Shoot for the moon, and if you miss, you'll land among the stars. That ancient adage serves to remind us that dreaming big and daring to achieve the impossible is often its own reward, even if it does turn out to be, y'know, impossible. Christopher Nolan sets his sights well beyond our puny moon in Interstellar. He's not even aiming for the same galaxy! So if he launches a misfire, it sure as hell is an intriguing misfire, and probably the most essential science-fiction of the year.
His space opera begins on Earth sometime in the future (Nathan Crowley's weathered production design suggests a future that's distant in technological advancement but aesthetically not unlike our present), when violent dust storms are a routine bother and most of the planet's crops have gone extinct due to blight. There's plenty of corn though, both in the fields and on the page in Nolan's typically creaky expository dialogue.
He's built a strong relationship with his daughter Murph on that mutual passion for scientific curiosity. Much credit is owed to McConaughey and the precocious Mackenzie Foy for selling this crucial opening chapter of Nolan's screenplay (based on an earlier draft by his brother Jonathan) with such emotional honesty. See! Scientists have feelings too!
Cooper would do anything to preserve Murph's future, including leave Earth on a rocket ship with no guarantee of ever seeing her again. When his old mentor Dr. Brand (Michael Caine) makes it clear that humankind's salvation lies not on our dying little piece of rock, but on potentially habitable planets through a wormhole just beyond Saturn, Cooper can't refuse the offer to pilot the mission.
Among his crew are Brand's daughter (Anne Hathaway), a pair of monolithic robots with programmable personalities, and a pair of additional scientists (Wes Bentley and David Gyasi) with far less personality than that. Our heroic band must brave the perils of exploring these mysterious worlds, but also the complications of a mammoth black hole named Gargantua.
Thought-provoking and visually magnificent though it is, at times even flirting with greatness, Interstellar is still a successful failure. Simply put, the movie has a lot of problems. It's overlong, unevenly paced and clumsily scripted, with dialogue thinner than the mere millimetres of aluminum that protect our intrepid cosmonauts from the unforgiving vacuum of space. That is, when the dialogue can even be heard above the muddled sound mix.
And I'll do my best to avoid spoiler territory by simply confessing that I couldn't help but stifle a giggle when the film's much whispered-about surprise actor shows up, and immediately emulates the most famous scene from his most famous movie! Well, it's not his fault. But it sure is a distracting casting decision.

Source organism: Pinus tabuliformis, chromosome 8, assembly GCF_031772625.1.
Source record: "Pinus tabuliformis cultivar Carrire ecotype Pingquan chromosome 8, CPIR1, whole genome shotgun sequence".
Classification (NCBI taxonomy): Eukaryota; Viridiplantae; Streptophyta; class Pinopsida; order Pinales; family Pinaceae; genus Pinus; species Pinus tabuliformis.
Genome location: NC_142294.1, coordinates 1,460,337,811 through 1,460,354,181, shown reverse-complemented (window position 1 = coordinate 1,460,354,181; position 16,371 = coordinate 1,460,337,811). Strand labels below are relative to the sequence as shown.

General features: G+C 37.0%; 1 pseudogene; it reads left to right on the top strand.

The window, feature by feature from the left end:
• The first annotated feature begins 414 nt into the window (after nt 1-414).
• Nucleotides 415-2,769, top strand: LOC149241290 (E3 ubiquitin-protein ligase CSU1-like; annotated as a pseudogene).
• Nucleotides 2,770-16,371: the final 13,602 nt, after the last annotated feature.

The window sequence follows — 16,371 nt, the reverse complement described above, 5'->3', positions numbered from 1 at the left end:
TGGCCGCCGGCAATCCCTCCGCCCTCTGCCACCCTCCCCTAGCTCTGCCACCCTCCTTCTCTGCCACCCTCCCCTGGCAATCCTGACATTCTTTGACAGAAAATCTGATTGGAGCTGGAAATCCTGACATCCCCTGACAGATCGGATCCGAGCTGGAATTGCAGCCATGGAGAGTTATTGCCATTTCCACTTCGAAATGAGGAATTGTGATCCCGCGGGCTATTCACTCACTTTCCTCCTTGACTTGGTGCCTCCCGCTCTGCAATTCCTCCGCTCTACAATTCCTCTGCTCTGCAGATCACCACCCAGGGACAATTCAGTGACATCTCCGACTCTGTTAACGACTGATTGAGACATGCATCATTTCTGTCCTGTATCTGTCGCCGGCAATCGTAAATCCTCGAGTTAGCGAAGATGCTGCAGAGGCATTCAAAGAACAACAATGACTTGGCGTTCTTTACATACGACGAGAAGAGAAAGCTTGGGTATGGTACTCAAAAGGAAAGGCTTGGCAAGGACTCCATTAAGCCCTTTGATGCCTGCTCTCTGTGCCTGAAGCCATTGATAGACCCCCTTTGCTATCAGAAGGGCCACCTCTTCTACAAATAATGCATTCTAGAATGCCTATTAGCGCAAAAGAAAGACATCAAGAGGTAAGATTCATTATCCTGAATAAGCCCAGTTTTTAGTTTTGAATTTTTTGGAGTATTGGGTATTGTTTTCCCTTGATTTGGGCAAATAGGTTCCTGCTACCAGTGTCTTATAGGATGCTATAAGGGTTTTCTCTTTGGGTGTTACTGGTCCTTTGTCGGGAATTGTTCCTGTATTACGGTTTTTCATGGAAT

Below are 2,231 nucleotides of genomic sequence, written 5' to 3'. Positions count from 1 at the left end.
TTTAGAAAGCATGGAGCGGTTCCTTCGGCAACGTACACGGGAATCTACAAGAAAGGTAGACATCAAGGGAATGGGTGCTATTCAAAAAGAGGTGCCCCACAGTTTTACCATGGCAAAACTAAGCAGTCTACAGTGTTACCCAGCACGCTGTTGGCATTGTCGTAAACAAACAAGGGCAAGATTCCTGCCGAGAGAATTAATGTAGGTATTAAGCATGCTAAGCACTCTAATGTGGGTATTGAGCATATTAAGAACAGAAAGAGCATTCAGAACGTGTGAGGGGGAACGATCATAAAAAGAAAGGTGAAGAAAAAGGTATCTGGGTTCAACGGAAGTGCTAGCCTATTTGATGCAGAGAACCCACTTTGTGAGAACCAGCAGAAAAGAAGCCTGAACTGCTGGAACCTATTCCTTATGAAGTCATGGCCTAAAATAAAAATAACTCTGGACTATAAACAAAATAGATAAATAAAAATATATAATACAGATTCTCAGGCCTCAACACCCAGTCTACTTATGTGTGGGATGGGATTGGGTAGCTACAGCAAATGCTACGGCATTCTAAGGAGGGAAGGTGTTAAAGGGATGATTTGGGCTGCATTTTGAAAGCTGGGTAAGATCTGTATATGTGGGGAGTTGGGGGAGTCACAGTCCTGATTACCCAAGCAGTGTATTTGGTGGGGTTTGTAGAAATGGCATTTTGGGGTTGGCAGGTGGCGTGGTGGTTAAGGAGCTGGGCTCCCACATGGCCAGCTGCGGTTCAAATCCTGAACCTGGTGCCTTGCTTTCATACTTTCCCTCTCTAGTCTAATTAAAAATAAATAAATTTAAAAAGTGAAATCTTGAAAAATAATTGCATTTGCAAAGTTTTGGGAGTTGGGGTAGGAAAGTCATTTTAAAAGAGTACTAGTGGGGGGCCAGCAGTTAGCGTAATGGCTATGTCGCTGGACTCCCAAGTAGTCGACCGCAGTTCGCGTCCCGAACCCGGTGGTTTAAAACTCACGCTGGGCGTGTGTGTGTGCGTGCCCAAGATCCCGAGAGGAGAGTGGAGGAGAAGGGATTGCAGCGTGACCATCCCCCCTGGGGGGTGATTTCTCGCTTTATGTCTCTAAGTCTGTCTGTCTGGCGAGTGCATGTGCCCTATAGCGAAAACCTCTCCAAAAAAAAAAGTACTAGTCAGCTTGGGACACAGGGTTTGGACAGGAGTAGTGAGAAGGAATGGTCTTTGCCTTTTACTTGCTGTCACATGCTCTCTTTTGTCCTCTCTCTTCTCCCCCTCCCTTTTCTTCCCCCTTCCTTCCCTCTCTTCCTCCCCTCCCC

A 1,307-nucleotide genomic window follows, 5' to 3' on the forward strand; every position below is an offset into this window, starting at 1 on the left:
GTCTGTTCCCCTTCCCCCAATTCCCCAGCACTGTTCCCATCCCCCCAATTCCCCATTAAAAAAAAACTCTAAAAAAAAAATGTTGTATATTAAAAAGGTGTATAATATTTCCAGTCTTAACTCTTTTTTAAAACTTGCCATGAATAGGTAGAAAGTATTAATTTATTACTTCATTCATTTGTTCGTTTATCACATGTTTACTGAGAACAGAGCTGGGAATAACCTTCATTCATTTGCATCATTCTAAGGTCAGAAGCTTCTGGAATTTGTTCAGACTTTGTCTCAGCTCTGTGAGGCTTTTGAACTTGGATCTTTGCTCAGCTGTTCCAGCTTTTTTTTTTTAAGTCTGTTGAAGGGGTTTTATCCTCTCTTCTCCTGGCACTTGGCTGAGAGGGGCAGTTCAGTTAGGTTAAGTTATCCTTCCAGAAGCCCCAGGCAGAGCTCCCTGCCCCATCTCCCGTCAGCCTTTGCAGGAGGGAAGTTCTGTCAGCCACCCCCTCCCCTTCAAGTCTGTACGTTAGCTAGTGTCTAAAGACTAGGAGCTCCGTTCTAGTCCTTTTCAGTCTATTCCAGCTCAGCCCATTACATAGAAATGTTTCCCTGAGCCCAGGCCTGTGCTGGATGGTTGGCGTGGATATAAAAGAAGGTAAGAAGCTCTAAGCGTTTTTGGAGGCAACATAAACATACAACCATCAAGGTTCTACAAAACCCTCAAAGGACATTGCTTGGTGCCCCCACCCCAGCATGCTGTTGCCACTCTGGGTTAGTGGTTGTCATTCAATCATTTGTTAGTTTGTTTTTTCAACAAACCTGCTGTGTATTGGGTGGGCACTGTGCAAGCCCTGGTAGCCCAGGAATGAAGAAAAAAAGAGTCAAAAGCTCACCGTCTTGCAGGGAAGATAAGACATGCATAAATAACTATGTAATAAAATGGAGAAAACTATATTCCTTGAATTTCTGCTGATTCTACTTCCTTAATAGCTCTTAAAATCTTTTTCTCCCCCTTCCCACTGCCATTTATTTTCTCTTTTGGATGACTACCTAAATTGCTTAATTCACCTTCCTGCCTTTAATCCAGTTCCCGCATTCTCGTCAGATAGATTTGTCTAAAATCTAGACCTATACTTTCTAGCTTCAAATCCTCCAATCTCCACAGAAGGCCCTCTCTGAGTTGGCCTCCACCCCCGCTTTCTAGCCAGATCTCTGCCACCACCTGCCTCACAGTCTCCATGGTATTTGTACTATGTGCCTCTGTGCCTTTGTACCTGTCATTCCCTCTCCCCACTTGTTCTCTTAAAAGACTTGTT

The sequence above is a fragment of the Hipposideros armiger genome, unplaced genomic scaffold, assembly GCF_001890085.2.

And yet Interstellar is fascinating because its ideas literally defy gravity with their loftiness, and the canvas on which it paints is so astronomically grand in scale (with an equally imposing pipe organ score from Hans Zimmer). Comparisons to Kubrick's 2001 are to be expected, but are also superficial and do a disservice to the singularity of Nolan's vision – and to his vision of the singularity!
Consulting with renowned theoretical physicist Kip Thorne, vfx supervisor Paul Franklin and his CG artists at Double Negative have rendered wondrous celestial phenomena that are not only beautiful, but scientifically credible too; An icy planet with frozen clouds, a wormhole represented as a shimmering sphere, a water world under immense tidal pressure due to a neighbouring black hole... All are mesmerizing for the eyes to behold and even more so for the mind to contemplate.
Trying to quantify the extent to which Interstellar's virtues mitigate its faults is enough to warp one's mind as much as a singularity warps time and space, but the boldness of the mission ultimately transcends the rustiness of its vessel. As though slowed by relativity, the themes and concepts that so confidently blast off the screen age far slower in the back of one's mind than the flaws.
These days, studio execs don't even joke about producing big-budget spectacles that would dare to challenge audiences the way Interstellar does. That's a license Nolan has earned and is exercising while he still has the opportunity, so more power to him. Even though Spielberg was once attached to direct this project, it feels unmistakably like a movie only Nolan could have made. A must-see.
*** out of ****